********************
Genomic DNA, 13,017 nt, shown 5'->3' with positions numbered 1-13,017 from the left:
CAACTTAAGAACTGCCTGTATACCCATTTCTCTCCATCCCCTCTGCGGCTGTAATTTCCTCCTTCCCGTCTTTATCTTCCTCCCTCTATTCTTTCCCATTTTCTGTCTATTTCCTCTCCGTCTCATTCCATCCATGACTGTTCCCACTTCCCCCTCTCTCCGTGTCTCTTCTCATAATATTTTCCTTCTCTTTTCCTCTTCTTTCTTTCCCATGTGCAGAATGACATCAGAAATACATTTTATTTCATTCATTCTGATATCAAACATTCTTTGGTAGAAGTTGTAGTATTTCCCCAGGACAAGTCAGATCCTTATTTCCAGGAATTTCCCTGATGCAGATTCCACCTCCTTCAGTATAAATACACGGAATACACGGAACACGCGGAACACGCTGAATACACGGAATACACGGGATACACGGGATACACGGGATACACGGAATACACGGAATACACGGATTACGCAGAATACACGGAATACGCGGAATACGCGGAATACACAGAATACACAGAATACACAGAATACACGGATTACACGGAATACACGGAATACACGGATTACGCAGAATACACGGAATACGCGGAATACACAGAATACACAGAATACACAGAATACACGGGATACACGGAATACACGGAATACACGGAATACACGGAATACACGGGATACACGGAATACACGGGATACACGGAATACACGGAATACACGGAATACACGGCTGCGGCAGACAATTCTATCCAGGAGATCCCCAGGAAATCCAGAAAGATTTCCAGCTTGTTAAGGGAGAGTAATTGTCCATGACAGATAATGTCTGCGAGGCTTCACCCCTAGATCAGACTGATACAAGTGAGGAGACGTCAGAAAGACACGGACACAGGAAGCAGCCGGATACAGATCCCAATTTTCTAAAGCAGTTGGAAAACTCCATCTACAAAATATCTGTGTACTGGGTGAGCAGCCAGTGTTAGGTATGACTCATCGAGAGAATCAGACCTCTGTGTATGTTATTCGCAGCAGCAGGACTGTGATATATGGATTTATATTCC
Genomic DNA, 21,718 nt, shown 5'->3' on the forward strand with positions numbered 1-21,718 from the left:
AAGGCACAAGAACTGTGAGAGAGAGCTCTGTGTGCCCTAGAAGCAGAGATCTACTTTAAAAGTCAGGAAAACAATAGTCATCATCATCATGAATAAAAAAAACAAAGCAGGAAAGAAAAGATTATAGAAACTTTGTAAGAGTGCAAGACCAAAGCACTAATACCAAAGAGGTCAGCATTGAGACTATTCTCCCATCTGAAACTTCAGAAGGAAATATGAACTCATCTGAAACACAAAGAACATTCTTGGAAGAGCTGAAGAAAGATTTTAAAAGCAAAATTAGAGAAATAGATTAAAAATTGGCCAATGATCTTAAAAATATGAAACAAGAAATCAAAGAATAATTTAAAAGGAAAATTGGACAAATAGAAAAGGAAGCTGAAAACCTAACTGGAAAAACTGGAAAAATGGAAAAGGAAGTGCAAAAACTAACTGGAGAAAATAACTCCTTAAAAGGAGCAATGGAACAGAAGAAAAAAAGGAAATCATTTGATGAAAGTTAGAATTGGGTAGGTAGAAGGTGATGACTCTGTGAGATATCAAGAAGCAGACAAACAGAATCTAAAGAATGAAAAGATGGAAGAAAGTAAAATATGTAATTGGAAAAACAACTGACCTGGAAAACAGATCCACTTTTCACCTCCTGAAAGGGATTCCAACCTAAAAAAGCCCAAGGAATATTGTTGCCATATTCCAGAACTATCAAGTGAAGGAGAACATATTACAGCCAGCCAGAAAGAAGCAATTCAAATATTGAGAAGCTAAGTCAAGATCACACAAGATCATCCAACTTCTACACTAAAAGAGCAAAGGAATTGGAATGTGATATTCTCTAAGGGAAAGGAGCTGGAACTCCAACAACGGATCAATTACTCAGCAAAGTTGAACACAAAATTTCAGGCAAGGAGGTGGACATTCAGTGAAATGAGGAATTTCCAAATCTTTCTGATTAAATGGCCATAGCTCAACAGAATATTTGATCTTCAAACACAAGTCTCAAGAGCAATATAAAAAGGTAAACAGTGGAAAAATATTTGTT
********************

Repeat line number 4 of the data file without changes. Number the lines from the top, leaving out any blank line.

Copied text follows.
AAGGCACAAGAACTGTGAGAGAGAGCTCTGTGTGCCCTAGAAGCAGAGATCTACTTTAAAAGTCAGGAAAACAATAGTCATCATCATCATGAATAAAAAAAACAAAGCAGGAAAGAAAAGATTATAGAAACTTTGTAAGAGTGCAAGACCAAAGCACTAATACCAAAGAGGTCAGCATTGAGACTATTCTCCCATCTGAAACTTCAGAAGGAAATATGAACTCATCTGAAACACAAAGAACATTCTTGGAAGAGCTGAAGAAAGATTTTAAAAGCAAAATTAGAGAAATAGATTAAAAATTGGCCAATGATCTTAAAAATATGAAACAAGAAATCAAAGAATAATTTAAAAGGAAAATTGGACAAATAGAAAAGGAAGCTGAAAACCTAACTGGAAAAACTGGAAAAATGGAAAAGGAAGTGCAAAAACTAACTGGAGAAAATAACTCCTTAAAAGGAGCAATGGAACAGAAGAAAAAAAGGAAATCATTTGATGAAAGTTAGAATTGGGTAGGTAGAAGGTGATGACTCTGTGAGATATCAAGAAGCAGACAAACAGAATCTAAAGAATGAAAAGATGGAAGAAAGTAAAATATGTAATTGGAAAAACAACTGACCTGGAAAACAGATCCACTTTTCACCTCCTGAAAGGGATTCCAACCTAAAAAAGCCCAAGGAATATTGTTGCCATATTCCAGAACTATCAAGTGAAGGAGAACATATTACAGCCAGCCAGAAAGAAGCAATTCAAATATTGAGAAGCTAAGTCAAGATCACACAAGATCATCCAACTTCTACACTAAAAGAGCAAAGGAATTGGAATGTGATATTCTCTAAGGGAAAGGAGCTGGAACTCCAACAACGGATCAATTACTCAGCAAAGTTGAACACAAAATTTCAGGCAAGGAGGTGGACATTCAGTGAAATGAGGAATTTCCAAATCTTTCTGATTAAATGGCCATAGCTCAACAGAATATTTGATCTTCAAACACAAGTCTCAAGAGCAATATAAAAAGGTAAACAGTGGAAAAATATTTGTT